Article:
Today we celebrate St. John of the Cross, the Spanish Carmelite mystic and doctor of the Church.
St. John suffered much in his efforts to reform the Carmelite order. He was imprisoned twice and treated extremely cruelly during his second imprisonment, from which he escaped. Yet during that imprisonment he wrote many of his beautiful poems that celebrate God’s love.
After he recovered, he went about in the work of reform, only to be the target of ill-will from other members of the reform movement.
His was not a life of outward joy and consolation – but a life lived in the light of the Cross.
But he was faithful. As he wrote in Spiritual Canticle:
Many desire the consoling joy
to which the Cross leads,
But few desire the Cross itself.
Reading these words this morning I recalled a Jesuit priest who led me during a short retreat at the Creighton retreat center in Iowa. I was on a high after a visit to Palestine and Israel. He pointedly asked me:
Are you seeking the God of consolation or the consolation of God?
And yet, when we seek the God of consolation we can deal with the pains and sufferings of life, we can bear the Cross.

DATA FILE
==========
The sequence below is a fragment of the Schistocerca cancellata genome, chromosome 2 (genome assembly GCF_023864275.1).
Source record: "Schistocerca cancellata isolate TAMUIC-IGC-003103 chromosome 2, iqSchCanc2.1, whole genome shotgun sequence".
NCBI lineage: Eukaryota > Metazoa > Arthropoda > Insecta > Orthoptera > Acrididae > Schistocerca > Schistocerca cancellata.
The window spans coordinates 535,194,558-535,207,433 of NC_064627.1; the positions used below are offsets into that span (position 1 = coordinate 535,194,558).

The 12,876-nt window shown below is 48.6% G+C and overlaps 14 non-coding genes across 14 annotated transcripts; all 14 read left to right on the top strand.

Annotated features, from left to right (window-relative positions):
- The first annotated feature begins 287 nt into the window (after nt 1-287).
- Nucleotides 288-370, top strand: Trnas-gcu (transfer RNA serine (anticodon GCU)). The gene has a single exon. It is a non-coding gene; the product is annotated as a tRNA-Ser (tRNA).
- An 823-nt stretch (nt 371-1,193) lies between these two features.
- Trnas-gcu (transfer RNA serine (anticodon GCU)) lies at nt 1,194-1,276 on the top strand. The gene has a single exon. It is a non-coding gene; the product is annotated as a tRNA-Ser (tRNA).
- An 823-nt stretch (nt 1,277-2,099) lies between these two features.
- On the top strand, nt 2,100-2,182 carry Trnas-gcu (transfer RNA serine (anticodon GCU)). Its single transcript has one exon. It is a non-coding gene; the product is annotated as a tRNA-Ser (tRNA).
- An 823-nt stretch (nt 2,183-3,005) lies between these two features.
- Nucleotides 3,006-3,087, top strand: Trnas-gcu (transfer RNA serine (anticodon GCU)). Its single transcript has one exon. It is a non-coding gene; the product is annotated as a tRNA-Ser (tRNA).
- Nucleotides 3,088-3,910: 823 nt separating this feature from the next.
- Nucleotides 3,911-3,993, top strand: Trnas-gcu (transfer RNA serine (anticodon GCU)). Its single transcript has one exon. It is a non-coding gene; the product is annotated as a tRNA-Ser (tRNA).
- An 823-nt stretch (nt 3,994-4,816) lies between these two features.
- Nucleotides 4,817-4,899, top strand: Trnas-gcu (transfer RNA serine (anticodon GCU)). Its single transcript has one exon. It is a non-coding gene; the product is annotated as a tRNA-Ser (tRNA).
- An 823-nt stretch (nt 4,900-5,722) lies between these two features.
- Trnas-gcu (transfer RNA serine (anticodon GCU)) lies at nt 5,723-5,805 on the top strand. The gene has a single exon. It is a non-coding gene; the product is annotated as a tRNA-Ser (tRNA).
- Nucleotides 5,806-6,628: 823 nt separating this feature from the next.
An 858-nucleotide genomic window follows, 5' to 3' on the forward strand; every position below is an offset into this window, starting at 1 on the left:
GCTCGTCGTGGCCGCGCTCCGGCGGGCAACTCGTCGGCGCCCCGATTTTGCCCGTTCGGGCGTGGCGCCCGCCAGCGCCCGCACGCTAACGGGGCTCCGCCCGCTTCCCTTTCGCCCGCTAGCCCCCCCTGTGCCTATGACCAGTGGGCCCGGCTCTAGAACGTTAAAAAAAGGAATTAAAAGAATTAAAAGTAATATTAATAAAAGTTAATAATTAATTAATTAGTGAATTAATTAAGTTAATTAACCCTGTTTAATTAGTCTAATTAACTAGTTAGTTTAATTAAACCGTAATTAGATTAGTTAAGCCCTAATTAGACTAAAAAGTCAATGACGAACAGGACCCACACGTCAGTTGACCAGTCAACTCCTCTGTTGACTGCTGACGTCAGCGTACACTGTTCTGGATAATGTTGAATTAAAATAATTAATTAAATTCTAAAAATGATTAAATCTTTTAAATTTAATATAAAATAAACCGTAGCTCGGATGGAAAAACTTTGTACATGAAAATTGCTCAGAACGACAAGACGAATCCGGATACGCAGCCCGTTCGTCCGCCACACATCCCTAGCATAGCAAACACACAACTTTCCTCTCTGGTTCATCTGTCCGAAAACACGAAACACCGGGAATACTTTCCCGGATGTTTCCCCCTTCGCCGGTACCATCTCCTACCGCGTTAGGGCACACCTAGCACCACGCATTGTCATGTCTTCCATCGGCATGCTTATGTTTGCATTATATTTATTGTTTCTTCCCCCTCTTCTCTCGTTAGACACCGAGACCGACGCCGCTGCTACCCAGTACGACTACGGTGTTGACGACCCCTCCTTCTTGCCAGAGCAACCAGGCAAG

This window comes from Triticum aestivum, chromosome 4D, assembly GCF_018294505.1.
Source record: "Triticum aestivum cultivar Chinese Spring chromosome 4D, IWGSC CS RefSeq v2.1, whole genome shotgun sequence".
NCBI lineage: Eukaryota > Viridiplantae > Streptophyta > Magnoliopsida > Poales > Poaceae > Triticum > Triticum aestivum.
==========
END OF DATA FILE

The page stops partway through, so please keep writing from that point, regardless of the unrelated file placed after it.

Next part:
I think for people like St. John of the Cross it may come back to living life with a spirit of thanksgiving, gratitude, and gratuitousness.
In We Drink from Our Own Wells, Gustavo Gutiérrez writes
The experience of gratuitousness is the space of encounter wit the Lord. Unless we understand the meaning of gratuitousness, there will be no contemplative dimension in our lives. Contemplation is not a state of paralysis but of radical self-giving, as we saw in reading passages from John of the Cross. In the final analysis, to believe in God means to live our life as a gift from God and to look upon everything that happens in it as a manifestation of his gift. (p. 110)
That, perhaps is the secret of St. John of the Cross: encountering God’s love even in the midst of prison, living the Cross and being consoled and strengthened by the Cross of Christ who comes and seeks us.